Edward Snowden asked 21 nations for political asylum. He got nothing but rejection, proving once again that free speech is just a decorative item for most governments. India’s embassy in Moscow received Snowden’s request for asylum. His request was rejected within hours. Since then, there has been much discussion about India’s generosity over giving shelter to persecuted people—and so then, why not Snowden? India has in the past granted political asylum to Dalai Lama and many other rebels. Some even mention my name in the list.
I am not sure whether I should be considered a political refugee in India. I was thrown out of my country, Bangladesh, in 1994 and found myself landing in Europe. It was difficult for me to live in a place which has a totally different climate, culture and language from where I grew up. Since I knew I couldn’t return to my country, I wanted to come to India. But India kept her doors firmly shut. Towards the end of 1999, I was given permission to visit as a tourist.
I came to India not as a persecuted writer or as an asylum seeker, but as a European citizen. I eagerly chose India’s state of West Bengal as my new home. But when I was physically attacked by Muslim fundamentalists, instead of taking action against them, the government kept me under house arrest. Not only that, I was repeatedly asked to leave the state and, preferably, the country. When a group of Muslim fundamentalists organised a protest against my stay in India, I was thrown out of Bengal, the state that had been my home for years. Finally, the central government took charge and put me in a safehouse. But there was pressure from the Centre too for me to leave the country. I had to leave, but I did not give up. I am now given permission to live in India again. My enemies are just a handful of anti-democracy, anti-equality, anti-women, ignorant fanatics but yet India often hesitates to challenge them.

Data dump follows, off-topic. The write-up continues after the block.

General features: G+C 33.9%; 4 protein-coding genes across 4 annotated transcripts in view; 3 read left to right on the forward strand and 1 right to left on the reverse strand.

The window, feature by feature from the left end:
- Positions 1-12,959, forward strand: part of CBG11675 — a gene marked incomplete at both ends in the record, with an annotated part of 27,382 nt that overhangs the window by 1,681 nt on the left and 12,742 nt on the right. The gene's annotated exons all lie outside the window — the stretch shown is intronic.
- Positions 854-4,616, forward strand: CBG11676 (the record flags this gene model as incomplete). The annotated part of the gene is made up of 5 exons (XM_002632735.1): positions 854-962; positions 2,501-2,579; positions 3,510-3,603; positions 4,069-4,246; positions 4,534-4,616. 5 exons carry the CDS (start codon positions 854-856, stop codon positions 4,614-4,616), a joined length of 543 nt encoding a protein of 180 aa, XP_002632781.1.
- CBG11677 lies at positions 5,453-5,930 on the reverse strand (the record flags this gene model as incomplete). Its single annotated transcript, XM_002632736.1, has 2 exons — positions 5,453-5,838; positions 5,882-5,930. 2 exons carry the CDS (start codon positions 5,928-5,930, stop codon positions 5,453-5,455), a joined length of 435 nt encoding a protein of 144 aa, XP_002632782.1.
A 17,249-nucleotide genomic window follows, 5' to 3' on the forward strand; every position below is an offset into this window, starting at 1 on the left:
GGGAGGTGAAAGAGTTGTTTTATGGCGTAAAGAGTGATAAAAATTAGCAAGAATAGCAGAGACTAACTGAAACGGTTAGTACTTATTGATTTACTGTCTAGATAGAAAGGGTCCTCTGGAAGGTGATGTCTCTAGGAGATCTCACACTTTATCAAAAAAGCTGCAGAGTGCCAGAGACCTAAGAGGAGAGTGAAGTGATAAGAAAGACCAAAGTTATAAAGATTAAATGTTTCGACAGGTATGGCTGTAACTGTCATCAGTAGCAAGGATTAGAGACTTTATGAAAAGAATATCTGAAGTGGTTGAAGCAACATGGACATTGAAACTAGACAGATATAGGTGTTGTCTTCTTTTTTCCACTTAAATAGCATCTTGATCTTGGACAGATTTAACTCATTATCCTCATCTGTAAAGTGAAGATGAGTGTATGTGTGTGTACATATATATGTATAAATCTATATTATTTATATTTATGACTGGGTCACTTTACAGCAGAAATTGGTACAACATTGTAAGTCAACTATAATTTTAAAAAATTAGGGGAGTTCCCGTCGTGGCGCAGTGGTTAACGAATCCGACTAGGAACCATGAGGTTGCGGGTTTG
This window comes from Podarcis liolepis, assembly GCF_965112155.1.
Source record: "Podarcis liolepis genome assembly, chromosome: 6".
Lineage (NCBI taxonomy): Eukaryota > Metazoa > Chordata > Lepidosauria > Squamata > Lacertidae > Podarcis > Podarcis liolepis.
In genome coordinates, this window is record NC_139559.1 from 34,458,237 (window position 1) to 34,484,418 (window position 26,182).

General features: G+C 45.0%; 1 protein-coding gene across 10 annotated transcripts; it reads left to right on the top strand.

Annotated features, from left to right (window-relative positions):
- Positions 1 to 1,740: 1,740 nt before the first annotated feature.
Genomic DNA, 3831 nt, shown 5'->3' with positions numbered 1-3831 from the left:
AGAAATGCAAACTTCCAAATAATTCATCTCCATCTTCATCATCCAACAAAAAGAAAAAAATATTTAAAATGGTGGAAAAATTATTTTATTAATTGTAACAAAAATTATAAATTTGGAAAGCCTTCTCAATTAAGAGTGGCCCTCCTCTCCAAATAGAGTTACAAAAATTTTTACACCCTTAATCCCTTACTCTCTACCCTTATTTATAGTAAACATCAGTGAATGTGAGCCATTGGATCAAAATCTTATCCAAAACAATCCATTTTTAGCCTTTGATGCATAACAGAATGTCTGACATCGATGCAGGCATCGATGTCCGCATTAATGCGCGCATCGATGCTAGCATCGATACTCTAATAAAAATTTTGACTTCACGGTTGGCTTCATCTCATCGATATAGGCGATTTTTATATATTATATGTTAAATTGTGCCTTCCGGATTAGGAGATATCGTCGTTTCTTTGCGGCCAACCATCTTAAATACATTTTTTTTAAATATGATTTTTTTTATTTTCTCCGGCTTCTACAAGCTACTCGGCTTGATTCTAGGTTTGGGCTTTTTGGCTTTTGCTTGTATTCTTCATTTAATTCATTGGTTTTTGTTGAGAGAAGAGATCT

I’m not surprised India refused Snowden asylum. How can a country give asylum to a person chased by the almighty US when it panics over giving a residence permit to a secular writer? But with India, one understands; it can’t afford to take risks or make any big political mistake now. Indeed, a European country should have given Snowden asylum. They have a long tradition of defending writers and journalists. Compared to India, they have a much older, truer democracies, and violation of rights and free speech is a rarity there. It’s time for Europe to show they are not mere colonies of the US. However glorious a past India may have had, it can not afford to face possible US sanctions. If democracy were practised everywhere, and if it were not reduced to mere elections, independent voices from independent countries would have been respected. As it stands, the human species is yet to make the world an evenly civilised place. Until it happens, we ordinary people have to pay the brunt, and have to sacrifice our dignity, honor, rights and freedom.
I really feel sorry for Snowden. If I were a country, I’d have given him asylum.